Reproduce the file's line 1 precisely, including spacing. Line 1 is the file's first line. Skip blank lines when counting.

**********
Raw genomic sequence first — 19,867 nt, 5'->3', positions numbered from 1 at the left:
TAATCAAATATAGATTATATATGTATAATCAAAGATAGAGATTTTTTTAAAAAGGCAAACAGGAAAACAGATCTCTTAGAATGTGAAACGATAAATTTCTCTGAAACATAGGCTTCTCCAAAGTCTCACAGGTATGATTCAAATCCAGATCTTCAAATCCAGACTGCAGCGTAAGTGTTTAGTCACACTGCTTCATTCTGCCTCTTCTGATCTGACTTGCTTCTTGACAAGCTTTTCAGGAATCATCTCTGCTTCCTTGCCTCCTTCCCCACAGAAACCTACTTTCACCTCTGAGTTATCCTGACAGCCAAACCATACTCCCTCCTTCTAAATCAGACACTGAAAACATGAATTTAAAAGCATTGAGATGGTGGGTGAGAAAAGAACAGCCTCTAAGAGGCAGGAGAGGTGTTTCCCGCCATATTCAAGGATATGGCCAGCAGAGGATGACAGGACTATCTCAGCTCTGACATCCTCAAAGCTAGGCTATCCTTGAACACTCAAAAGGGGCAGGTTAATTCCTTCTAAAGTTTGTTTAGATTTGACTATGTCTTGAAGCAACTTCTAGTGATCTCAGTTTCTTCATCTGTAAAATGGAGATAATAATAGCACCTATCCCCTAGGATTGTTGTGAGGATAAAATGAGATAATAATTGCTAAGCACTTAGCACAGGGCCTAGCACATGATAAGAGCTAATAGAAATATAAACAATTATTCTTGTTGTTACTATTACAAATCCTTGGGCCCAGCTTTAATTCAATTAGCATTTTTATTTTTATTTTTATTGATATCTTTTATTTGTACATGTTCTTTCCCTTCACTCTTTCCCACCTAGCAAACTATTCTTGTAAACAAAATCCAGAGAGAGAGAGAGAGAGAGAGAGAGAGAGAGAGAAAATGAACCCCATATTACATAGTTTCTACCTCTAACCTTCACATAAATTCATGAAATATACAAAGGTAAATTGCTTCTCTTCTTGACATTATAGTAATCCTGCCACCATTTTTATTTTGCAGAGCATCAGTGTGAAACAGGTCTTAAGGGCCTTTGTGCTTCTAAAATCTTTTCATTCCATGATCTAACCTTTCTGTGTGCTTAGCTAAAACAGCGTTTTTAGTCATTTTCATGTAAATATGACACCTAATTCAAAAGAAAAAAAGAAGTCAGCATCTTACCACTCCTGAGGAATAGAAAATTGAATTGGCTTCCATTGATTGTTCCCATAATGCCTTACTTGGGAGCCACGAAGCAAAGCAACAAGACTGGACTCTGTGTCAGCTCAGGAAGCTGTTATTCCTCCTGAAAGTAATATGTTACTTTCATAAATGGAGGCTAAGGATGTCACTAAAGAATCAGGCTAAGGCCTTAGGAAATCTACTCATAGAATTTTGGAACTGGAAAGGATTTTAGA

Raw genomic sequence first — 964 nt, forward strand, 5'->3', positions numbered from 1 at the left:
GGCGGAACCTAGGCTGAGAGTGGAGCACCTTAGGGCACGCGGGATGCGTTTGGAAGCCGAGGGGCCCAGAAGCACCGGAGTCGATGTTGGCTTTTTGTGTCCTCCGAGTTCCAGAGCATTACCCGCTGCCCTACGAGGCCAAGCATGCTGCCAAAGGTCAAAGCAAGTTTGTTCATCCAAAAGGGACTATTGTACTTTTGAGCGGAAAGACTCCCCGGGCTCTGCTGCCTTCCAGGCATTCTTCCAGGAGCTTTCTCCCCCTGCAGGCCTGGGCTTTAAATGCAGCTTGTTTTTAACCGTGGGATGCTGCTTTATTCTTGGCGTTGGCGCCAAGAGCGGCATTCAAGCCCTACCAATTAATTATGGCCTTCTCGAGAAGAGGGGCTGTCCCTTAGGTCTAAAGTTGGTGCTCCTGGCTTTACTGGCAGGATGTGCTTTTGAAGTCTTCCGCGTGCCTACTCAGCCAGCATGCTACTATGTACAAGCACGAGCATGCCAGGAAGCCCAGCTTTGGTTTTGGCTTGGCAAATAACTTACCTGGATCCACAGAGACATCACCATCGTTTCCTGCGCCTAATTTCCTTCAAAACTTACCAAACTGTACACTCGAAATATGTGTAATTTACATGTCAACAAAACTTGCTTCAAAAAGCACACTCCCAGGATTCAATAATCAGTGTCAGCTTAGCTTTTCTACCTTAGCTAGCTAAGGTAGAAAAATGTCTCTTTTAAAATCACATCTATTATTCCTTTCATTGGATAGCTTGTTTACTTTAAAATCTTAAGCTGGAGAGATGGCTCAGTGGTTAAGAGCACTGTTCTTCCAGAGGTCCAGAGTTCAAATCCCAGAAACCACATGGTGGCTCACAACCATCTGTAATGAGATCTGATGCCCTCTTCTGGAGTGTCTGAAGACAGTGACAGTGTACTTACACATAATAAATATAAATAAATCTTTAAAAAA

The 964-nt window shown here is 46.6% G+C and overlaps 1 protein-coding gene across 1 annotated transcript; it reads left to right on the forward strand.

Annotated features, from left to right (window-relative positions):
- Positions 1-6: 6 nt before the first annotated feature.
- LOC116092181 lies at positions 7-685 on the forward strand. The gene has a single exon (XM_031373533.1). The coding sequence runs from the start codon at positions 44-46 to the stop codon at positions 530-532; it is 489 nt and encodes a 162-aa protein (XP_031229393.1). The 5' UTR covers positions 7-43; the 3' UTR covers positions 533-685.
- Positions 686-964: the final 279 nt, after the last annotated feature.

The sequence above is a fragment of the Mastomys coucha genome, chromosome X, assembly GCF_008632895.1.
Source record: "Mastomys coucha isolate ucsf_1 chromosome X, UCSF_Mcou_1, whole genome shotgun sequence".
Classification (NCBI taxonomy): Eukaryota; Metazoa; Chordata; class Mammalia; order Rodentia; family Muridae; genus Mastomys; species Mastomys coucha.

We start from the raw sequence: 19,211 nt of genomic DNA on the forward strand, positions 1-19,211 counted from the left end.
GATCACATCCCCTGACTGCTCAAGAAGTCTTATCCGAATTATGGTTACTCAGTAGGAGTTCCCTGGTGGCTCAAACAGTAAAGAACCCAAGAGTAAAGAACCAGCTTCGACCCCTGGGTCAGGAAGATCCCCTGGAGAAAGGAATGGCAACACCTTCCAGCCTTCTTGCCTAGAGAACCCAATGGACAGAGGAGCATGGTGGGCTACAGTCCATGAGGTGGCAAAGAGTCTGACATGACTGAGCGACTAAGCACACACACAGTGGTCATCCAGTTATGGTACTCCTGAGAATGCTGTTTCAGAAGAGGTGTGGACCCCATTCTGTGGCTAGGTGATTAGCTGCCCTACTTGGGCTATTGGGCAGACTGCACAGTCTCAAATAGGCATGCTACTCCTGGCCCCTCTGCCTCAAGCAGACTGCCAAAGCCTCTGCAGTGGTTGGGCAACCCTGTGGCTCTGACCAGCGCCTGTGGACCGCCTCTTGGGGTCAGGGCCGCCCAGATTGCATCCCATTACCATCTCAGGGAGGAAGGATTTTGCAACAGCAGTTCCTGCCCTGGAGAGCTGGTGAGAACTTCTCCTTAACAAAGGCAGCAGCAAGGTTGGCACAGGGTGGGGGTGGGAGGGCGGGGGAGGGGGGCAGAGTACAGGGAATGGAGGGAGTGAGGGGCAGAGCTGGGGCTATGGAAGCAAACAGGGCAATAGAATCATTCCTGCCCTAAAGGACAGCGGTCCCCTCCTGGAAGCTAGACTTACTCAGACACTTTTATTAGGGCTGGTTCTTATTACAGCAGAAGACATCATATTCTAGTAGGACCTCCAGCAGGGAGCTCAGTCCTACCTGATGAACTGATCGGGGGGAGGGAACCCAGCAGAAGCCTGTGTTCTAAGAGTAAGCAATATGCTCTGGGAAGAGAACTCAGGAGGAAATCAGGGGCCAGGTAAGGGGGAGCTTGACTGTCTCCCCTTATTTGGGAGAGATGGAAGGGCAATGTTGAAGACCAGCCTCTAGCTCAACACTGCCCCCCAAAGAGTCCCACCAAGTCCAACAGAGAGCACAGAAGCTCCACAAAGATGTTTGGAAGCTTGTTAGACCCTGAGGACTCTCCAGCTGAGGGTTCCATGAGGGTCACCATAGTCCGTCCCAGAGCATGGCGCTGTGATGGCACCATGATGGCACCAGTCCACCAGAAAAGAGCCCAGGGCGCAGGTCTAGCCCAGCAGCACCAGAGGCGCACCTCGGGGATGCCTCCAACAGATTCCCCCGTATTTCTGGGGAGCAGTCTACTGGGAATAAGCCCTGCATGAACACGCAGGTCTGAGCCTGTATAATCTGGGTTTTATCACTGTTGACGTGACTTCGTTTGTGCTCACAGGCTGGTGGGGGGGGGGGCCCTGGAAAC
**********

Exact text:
Raw genomic sequence first — 19,867 nt, 5'->3', positions numbered from 1 at the left: